Reality Bites

Just ask Karamakate in Embrace of the Serpent.

Some people believe in Olympian or chthonic deities. Others worship the internet. Still others rely on worldly philosophers and visions of humanistic social justice. Karamakate, the Native American protagonist of Ciro Guerra’s dizzyingly multi-chambered Embrace of the Serpent, puts his faith in the Earth and the things that grow on it — including coca derivatives such as mambe and caapi. The Medora caapi, when ingested, will take the user to the mother snake, the anaconda that fell from the sky, the mother of the river. The cradle of all who came before.

Karamakate lives alone in a strong hut in the jungles of extreme Southeastern Colombia, with the Amazon River system all around him. A survivor of the ruthless rubber barons’ depredations that killed his family, Karamakate considers himself the last of the Cohiuano people. As such, he’s full of bitterness toward strangers and skeptical of white people’s motives in general. So naturally he bristles when, sometime in the middle of the 20th century, a canoe arrives bearing a German scientist named Theo (Jan Bijvoet) and his manservant Manduca (Yauenkü Migue).

Theo is deathly ill, so Karamakate reluctantly gives him a shotgun snort of his magic powder. It works, Theo recovers, and the grateful visitor enlists the native to help him explore the territory. So begins Karamakate’s mindwalk, a forty-year interrupted odyssey that imagines the stoic Native American — portrayed as a younger man by Nilbio Torres, and as an older man by Antonio Bolivar — as guide and mentor to two curious foreigners. First Theo, then a generation later, Evan (Brionne Davis), who’s on the lookout for the yakruna, a sacred plant that can cure disease. Both men claim to be researching lost tribes and botanical rarities and such, but we suspect they’re actually looking to score some righteous dope.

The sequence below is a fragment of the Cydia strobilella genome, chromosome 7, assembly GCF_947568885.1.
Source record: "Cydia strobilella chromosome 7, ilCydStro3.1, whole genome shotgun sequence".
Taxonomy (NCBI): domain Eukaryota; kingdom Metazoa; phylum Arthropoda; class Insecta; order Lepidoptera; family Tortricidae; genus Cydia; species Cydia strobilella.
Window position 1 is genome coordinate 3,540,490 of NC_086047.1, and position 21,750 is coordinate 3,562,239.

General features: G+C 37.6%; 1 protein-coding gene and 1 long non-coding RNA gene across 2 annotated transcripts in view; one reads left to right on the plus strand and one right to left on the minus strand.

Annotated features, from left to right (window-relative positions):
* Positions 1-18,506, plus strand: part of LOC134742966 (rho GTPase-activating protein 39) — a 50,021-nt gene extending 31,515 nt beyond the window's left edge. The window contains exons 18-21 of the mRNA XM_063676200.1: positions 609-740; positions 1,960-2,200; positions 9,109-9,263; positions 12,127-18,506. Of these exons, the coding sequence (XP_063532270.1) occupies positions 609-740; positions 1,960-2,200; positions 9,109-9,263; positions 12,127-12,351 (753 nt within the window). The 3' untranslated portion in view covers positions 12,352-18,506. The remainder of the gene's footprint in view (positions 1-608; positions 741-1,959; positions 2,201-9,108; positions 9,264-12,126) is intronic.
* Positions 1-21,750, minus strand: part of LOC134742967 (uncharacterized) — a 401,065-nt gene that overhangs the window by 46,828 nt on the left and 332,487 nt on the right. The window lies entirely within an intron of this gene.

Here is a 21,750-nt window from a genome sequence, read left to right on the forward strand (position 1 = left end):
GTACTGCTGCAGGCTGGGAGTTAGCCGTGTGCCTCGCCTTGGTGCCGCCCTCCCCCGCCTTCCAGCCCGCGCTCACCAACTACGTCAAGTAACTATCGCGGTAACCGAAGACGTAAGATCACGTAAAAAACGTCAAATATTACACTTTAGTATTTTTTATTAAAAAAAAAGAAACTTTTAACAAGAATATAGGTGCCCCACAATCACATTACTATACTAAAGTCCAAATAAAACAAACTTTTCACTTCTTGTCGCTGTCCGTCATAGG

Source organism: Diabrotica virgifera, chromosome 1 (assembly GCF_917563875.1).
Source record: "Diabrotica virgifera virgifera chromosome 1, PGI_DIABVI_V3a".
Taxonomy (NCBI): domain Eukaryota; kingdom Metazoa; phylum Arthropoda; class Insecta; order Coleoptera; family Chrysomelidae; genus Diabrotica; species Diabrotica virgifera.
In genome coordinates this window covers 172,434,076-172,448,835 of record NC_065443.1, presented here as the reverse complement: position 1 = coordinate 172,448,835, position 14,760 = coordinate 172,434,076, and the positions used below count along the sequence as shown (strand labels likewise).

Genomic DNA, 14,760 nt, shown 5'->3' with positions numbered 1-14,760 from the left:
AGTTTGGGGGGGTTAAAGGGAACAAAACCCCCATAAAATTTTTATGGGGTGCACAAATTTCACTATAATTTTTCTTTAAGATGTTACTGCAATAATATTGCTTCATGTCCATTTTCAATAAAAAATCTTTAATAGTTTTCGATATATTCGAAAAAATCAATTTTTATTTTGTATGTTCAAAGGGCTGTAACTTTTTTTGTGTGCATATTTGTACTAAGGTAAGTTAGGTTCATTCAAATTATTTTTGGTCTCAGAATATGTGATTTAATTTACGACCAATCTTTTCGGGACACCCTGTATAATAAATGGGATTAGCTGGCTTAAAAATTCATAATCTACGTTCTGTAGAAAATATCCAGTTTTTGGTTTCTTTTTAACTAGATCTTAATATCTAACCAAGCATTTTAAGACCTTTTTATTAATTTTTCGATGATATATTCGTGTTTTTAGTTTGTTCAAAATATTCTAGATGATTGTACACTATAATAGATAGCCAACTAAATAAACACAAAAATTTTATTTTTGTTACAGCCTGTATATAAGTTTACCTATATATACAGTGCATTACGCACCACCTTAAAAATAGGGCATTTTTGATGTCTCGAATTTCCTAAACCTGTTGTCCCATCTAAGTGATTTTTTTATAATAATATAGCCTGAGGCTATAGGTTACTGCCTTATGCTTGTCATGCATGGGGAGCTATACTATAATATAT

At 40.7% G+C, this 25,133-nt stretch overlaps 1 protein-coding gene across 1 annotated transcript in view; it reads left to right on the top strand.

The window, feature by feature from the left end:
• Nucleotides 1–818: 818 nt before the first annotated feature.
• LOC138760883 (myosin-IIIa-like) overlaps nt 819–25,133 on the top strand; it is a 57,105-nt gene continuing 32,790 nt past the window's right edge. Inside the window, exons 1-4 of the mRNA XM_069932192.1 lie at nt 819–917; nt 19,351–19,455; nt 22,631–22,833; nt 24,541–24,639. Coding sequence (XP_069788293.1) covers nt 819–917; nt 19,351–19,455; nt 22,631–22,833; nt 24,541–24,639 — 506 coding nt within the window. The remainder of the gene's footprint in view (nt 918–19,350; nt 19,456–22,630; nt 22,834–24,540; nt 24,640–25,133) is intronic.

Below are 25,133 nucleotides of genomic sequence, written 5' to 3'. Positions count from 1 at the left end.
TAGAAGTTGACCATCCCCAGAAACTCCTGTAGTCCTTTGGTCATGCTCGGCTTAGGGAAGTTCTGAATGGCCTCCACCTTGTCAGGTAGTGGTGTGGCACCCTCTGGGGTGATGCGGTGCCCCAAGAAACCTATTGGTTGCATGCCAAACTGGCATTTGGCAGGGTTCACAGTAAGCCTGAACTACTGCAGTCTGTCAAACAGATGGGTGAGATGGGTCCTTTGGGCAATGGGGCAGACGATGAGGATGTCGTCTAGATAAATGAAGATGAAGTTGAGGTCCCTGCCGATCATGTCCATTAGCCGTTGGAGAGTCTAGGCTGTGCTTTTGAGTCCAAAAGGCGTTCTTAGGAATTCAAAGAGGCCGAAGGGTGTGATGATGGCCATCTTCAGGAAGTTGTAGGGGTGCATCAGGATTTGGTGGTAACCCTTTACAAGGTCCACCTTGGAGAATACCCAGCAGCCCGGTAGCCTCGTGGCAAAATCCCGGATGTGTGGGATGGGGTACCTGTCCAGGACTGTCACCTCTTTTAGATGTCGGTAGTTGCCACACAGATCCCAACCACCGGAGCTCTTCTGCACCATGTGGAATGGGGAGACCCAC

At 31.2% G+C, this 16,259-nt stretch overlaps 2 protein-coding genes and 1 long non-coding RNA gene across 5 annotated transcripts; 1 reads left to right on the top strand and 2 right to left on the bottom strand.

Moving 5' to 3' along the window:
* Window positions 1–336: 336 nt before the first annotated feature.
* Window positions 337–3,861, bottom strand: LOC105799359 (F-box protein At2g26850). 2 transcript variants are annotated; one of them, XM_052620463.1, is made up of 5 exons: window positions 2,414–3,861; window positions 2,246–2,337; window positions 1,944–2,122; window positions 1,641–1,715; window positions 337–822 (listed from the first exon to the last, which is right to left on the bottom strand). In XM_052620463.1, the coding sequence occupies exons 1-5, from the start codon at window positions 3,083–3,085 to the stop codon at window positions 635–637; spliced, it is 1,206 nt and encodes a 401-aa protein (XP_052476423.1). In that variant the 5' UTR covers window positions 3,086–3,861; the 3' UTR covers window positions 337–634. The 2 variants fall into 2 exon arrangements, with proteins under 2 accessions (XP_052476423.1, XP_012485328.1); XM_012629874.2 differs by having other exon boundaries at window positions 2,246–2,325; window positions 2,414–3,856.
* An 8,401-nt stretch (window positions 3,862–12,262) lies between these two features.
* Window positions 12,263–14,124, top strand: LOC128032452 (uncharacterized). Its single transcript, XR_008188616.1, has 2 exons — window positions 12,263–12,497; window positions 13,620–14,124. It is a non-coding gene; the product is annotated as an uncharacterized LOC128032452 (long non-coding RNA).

Colombian writer-director Guerra, who based his screenplay (co-adapted with French-Colombian writer Jacques Toulemonde Vidal) on the diaries of a pair of ethnographically minded scientists, paddles his cinematic dugout into an irresistible corner of the world with the story of Karamakate and his bearded huespedes estimados. David Gallego’s black-and-white cinematography sparkles with hyper-realistic depiction of fantastic scenes. Waking dreams of the jaguar, the boa, falling stars, a tribe of young orphans brutalized into Christianity, the horrors of the rubber plantations, historical murals painted on cliffs for an audience of one. Both the native non-actors playing Karamakate delve deeply into his ethos, the touchstones of the world mover, who follows the law of the jungle with its need for respect and permission. (“Why do you whites love your things so much?” he asks.) Remedies and cures are paramount in the all-devouring selva: “Every tree, every plant, every flower is full of wisdom.” Karamakate explains things to Theo and Evan that they have always known but have forgotten, in common with other “modern, developed” people. It all makes perfect sense while gliding down the river.

Anyone who has thrilled to Aguirre, the Wrath of God; The Emerald Forest; Samuel Fuller’s documentary Tigrero: A Film that Was Never Made; Akira Kurosawa’s Dersu Uzala (once again, one of the old master’s most heartfelt films); or even Crystal Fairy & the Magical Cactus will find her- or himself in familiar yet utterly strange territory with Karamakate and his adventures. On the literary side, we could throw in William Burroughs and Allen Ginsberg’s The Yage Letters and Carlos Castaneda’s The Teachings of Don Juan as preambles.

But of course none of those are entirely necessary once we set out for the Workshop of the Gods. When we’re in the Embrace of the Serpent we’re really in the hands of Don Karamakate. “The river’s the anaconda’s son,” he asserts. “More real than what you call reality. Hear the song of your ancestors.” In actual fact, we heard that song a little too late to put Guerra’s 2015 release on our Ten Best list two months ago. But it richly deserves your attention.

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